Coastal Lighthouses

Lights That Once Warned Travelers Now Welcome Them

Coastal Lighthouses

Bodie Island Lighthouse is open for public tours from spring to fall

Seven coastal lighthouses dot our shoreline. Though long ago they protected adventurers from our treacherous coastline, today they draw visitors for some of the most incredible views you’ll ever see. Start your climb today by exploring these historic treasures.

Currituck Beach Light Station
Beginning on the northern end of the coast in Corolla, you can find the Currituck Beach Light Station which opened and began protecting our shores in 1875. Made of approximately 1 million red bricks, this lighthouse’s exterior differs from the more common black and white color scheme of the south. The lighthouse is still active, and you can climb its 214 steps from Easter to Thanksgiving each year.

Currituck Beach Lighthouse inside stairs

Currituck Beach Lighthouse

Bodie Island Lighthouse
Continuing southbound on Highway 12 through Kitty Hawk and Nags Head, you will reach the Cape Hatteras National Seashore. At the entrance of this protected area is the Bodie Island Lighthouse (pronounced “body”). Today’s structure is actually the third lighthouse to stand on this site. Bodie Island Lighthouse opened for public tours in April 2013 following a three-year restoration. Visit daily the third Friday in April through Columbus Day.

Cape Hatteras Lighthouse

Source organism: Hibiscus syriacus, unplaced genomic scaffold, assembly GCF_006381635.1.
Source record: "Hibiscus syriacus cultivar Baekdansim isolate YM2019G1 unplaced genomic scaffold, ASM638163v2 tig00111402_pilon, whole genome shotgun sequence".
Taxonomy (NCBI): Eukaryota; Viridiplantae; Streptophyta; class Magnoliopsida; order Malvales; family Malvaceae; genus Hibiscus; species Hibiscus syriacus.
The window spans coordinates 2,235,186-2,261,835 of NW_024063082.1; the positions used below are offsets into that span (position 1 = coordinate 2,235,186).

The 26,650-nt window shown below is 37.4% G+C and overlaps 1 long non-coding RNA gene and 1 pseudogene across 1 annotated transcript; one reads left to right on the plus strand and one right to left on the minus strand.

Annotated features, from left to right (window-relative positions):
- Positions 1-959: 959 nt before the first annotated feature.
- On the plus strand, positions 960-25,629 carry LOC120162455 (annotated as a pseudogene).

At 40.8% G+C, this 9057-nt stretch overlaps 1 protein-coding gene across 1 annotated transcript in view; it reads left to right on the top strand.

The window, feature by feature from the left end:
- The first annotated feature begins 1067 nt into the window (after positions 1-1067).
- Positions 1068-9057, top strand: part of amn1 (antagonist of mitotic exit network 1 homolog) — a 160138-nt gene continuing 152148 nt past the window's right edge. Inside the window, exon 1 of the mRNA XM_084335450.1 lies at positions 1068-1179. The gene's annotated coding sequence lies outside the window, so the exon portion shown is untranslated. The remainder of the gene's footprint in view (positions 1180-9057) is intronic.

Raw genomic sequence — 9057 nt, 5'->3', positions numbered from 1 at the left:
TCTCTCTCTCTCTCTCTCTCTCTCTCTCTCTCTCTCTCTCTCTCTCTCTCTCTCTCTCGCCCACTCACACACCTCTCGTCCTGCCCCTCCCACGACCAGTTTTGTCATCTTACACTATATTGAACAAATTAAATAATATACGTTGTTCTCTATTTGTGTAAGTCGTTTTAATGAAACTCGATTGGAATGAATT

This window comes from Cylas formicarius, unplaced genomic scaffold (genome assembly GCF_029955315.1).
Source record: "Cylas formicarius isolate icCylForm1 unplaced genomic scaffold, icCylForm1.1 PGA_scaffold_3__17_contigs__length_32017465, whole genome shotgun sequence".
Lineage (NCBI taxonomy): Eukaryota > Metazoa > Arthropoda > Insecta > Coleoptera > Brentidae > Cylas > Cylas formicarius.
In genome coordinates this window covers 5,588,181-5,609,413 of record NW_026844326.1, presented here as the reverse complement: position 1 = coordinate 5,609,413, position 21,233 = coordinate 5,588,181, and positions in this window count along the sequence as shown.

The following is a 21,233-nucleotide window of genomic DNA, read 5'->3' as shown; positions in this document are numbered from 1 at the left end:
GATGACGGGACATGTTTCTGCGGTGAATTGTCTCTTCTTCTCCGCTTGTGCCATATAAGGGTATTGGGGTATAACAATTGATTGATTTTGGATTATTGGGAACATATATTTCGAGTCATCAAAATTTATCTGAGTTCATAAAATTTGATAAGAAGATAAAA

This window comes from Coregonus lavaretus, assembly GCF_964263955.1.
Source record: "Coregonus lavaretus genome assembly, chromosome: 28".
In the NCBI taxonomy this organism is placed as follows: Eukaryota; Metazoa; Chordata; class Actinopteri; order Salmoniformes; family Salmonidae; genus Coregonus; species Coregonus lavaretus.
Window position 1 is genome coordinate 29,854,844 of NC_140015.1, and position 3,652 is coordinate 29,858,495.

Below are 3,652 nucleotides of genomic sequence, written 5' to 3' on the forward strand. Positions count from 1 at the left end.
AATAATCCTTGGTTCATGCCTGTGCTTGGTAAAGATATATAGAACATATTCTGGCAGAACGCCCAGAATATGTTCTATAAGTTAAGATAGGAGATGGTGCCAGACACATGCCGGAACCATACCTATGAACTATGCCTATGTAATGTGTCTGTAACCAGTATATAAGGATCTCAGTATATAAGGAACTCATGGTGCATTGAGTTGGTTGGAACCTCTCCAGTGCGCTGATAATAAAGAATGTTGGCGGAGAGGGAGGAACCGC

Moving farther south through the Cape Hatteras National Seashore, you will come to Buxton, home of the Cape Hatteras Lighthouse. As the nation’s tallest and most recognizable lighthouse, it is commonly referred to as “America’s Lighthouse” and was completed in 1870. Open to the public from mid-April through Columbus Day, you can climb her 257 stairs or at nightfall, you can see her light that still shines for 20 miles.

Ocracoke Lighthouse
To reach the oldest still-operating lighthouse in North Carolina, you can take a free ferry from Hatteras to Ocracoke Island. The whitewashed lighthouse is one of the nation’s five oldest still-active facilities. Although you cannot climb the stairs to the top, the view from the base alone is worth the trip. The village is steeped in history, only accessible by water or air and was once a safe haven for the infamous pirate Blackbeard.

Ocracoke Lighthouse in Ocracoke Village

Ocracoke Lighthouse

Cape Lookout
This lighthouse is most recognized for its large black and white diamond design. Originally rejected by 19th century mariners, her structure was later used as the model for future Outer Banks lighthouses. She is the southernmost lighthouse on the Crystal Coast along the Outer Banks and is only accessible by private ferry. You can climb the 216 steps to the lantern room from mid-May through mid-September each year.

Oak Island Lighthouse
If you travel south of the Outer Banks to the Brunswick County beaches, you can cross onto Oak Island to see the Oak Island Lighthouse. With a light that can be seen for 24 miles, this lighthouse is one of the world’s most powerful. The area is open to the public, and if you call two weeks in advance, you can arrange to climb the 134 steps to the top.

Old Baldy
Both Old Baldy and her home, Bald Head Island, are visible from Oak Island. Return to the mainland and head to Southport where you can take the ferry to Bald Head Island. Similar to Ocracoke, Bald Head is only accessible by water or air. Old Baldy’s appearance is a result of decades of patchwork repair and her 141 years of service. You can climb to the top of her 108 steps to take in the view and explore the restored keeper’s cottage on the property.

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